Haisler: No easy fix for landlord-tenant issues in Woodstock, Harvard
There’s been a lot of discussion lately about renters and landlords, including in Woodstock and Harvard.
Some talk about how awful renters are and how towns should ban renting or how renters are the cause of violent crime. Others say landlords are the problem and talk about how awful landlords are to their tenants. Landlords, they say, take advantage of their tenants by collecting exorbitant rents while ignoring basic repairs and maintenance.
The reality is that most tenants are good, hardworking people. They have jobs, send their kids to school and work very hard to make ends meet. They aren’t criminals or gangsters.
Most often renters are either down on their luck people who are struggling to get back in the good or young people just starting out on their own. Most recently, of course, a large segment of renters is composed of those who have been displaced from their homes. Taking this to the extreme, there are people all over the country, and even the world, who were displaced by Hurricane Katrina and Hurricane Sandy. Their homes are gone and they’re forced to find shelter where they can. Bringing it back to McHenry County, some residents have been displaced from the floods we’ve endured in recent years. More likely, locally displaced residents went through the downturn in the economy. They lost a job or had hours and/or pay cut. They had trouble making ends meet and then couldn’t make the mortgage payment. That went on for a few months and then for a year or so and soon enough they were being forced from their homes.
I think we all know at least one family in this situation. This doesn’t make them bad people. This doesn’t mean they are going to commit crime or bother their neighbors. In fact, they’re likely very good tenants who have pride and pay rent on time.
Another large segment of renters is the retired community. A number of reasons have made renting an option for the retired. Frankly, many actually choose it. Renting gives them freedom from home maintenance. They know if there’s a problem, they can make a call and have it fixed. They no longer have to worry about yard work, either. Some, though, have been forced into renting, not unlike the aforementioned displaced segment. Many seniors live on fixed incomes. That is, they get a set amount of income monthly from Social Security or a retirement plan. These seniors have no real ability to make more money. So what happens to them when, as an example, property taxes increase? How do they compensate? Perhaps they stop getting cable TV. Then the next year when property taxes increase again, what do they cut back on? Car, phone, food? Unfortunately, many homeowners on fixed incomes have, literally, gotten taxed right out of their homes. By renting they can fix their payment for multiple years in some situations. This feature of a lease is very helpful when planning a budget.
One of the best things about renting is the flexibility is offers. You could, if you really don’t mind moving, change your house every year. You could live in Florida one year and pack up and move to California the next, with little worry about the cost or time to sell your home. It is doubtful this is really the rationale for most to rent. However, it would be fun to try.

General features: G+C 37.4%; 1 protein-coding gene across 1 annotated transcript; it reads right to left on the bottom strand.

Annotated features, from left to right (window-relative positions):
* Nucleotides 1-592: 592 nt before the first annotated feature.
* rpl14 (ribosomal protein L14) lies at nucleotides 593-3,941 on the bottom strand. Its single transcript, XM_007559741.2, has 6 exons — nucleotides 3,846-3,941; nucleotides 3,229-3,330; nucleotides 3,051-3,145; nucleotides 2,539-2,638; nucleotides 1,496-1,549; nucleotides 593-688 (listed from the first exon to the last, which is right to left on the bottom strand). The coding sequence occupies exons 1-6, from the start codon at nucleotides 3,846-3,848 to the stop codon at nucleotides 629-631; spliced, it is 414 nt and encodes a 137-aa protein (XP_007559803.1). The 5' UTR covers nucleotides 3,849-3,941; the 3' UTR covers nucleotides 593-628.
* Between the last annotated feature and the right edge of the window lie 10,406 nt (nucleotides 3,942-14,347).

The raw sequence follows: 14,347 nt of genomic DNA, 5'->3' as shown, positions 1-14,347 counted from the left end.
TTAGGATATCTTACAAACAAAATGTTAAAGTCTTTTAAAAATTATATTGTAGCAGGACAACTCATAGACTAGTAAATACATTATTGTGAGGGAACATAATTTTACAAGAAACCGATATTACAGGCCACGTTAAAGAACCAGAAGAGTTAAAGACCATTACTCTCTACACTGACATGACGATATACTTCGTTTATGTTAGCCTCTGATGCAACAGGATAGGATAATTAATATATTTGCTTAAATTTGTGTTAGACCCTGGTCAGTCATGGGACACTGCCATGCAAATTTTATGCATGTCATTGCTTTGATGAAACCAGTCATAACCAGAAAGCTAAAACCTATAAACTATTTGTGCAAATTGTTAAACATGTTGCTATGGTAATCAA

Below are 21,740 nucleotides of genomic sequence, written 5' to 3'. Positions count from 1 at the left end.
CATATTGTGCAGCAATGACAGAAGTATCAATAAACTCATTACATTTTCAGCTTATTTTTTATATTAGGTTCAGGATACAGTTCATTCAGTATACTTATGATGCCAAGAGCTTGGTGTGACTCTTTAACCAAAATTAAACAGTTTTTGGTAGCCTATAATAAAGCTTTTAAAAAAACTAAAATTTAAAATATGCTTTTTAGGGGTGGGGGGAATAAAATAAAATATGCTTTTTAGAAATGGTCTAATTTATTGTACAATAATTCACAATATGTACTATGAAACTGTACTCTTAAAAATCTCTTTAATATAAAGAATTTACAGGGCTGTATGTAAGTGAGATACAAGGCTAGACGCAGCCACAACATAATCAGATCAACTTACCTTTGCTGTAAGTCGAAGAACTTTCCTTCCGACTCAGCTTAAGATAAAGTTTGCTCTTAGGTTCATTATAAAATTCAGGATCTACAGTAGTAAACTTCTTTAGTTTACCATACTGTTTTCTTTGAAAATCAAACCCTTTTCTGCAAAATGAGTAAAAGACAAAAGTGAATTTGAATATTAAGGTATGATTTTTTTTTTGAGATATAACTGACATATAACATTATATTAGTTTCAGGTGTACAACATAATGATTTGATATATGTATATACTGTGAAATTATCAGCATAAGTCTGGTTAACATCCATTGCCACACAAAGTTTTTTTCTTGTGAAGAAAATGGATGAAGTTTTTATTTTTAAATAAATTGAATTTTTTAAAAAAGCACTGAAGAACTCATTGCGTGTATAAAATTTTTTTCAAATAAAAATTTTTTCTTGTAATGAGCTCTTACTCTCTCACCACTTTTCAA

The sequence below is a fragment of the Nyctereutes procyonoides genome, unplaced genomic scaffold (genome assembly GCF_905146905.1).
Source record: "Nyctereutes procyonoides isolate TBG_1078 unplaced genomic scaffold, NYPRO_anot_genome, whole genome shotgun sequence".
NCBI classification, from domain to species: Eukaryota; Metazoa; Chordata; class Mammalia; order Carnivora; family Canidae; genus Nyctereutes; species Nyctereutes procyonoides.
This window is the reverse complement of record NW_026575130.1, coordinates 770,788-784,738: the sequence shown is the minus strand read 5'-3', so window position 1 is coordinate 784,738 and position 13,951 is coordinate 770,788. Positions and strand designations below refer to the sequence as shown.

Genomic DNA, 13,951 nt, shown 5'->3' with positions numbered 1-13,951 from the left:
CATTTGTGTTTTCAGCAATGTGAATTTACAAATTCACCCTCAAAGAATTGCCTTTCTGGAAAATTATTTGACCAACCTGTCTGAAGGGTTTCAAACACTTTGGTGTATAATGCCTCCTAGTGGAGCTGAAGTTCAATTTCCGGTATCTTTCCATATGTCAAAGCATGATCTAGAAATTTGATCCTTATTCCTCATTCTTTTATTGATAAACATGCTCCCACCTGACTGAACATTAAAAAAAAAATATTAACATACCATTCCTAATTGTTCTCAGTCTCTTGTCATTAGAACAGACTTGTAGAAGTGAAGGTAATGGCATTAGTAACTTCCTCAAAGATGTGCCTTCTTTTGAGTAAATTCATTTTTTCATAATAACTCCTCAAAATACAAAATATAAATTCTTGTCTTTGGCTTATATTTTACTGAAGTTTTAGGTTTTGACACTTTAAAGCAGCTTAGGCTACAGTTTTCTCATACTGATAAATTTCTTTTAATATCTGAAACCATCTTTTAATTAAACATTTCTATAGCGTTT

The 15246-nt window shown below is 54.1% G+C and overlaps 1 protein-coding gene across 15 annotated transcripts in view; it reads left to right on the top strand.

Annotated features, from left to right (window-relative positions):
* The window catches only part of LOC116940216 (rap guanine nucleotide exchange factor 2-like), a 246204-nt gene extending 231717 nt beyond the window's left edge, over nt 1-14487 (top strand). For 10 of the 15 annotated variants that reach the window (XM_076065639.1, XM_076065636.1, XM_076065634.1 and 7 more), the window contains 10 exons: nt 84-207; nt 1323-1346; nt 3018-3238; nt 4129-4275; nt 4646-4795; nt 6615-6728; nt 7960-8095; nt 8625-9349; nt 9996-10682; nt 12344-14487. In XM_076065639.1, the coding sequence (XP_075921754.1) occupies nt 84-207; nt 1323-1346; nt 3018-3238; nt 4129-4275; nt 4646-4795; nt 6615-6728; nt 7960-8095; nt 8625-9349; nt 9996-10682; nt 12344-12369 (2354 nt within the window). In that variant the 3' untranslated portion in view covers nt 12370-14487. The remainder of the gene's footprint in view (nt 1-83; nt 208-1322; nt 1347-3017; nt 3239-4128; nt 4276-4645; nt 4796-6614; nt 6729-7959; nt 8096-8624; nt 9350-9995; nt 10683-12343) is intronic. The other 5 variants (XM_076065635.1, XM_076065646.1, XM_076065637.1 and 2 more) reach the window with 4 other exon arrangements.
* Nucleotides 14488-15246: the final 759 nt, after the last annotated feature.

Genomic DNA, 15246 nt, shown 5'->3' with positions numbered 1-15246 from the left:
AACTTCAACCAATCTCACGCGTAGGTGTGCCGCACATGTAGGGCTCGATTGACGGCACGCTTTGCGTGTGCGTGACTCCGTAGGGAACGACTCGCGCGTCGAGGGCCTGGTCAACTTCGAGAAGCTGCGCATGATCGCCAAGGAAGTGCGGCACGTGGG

Let’s look at the other side for a moment. Why would someone become a landlord? For this, too, there are several reasons. Likely, most landlords chose to do so. They recognized that renting might offer them some financial benefits. How cool is it to have someone else pay the mortgage, including taxes, so you can earn appreciation on a property? It’s free money, right? Smart investors do just that. They leverage other people’s money. First, they likely have a mortgage on the home so they’re leveraging the bank’s money – and at today’s interest rates, it is very appealing to do so. Then they leverage their tenant’s payments as mentioned above. Sounds great, but there’s risk too. What if those taxes we talked about keep increasing? What if property values decline? What if there is a major expense that the rent just isn’t able to cover? Oh, let’s not forget the tenants that take off in the middle of the night owing a month or two or three of rent. It can be a tough business, but the risks may be worth it.
Why, then, might a landlord end up being a so-called “slum lord”? That’s a term for those landlords who just take, take, take and don’t give back. They run the property into the ground by not doing any repairs, sometimes not even paying utilities or fixing broken furnaces.
The simple fact is that renting works for many people. Most landlords treat tenants fairly and most tenants pay their bills. But there is an exception to every rule and there are bad apples in every bunch. No law can be changed that will fix that.
So when we hear about towns, such as Harvard, looking to pass ordinances to stop crime in rental areas, there’s no silver bullet. When tenants speak up, as they recently did in Woodstock, complaining about bad landlords, there are already laws to protect them and avenues for them to get out of their lease. In the end, this is life; there’s no quick fix to any of these issues. They can choose where they want to live, and they can choose to move on if they don’t like it. We’re so very lucky to live in a country where we have rights, choices, and the ability to write about them.
• Jim Haisler is CEO of the Heartland REALTOR® Organization, a Crystal Lake-based trade organization serving nearly 900 real estate professionals throughout northern Illinois.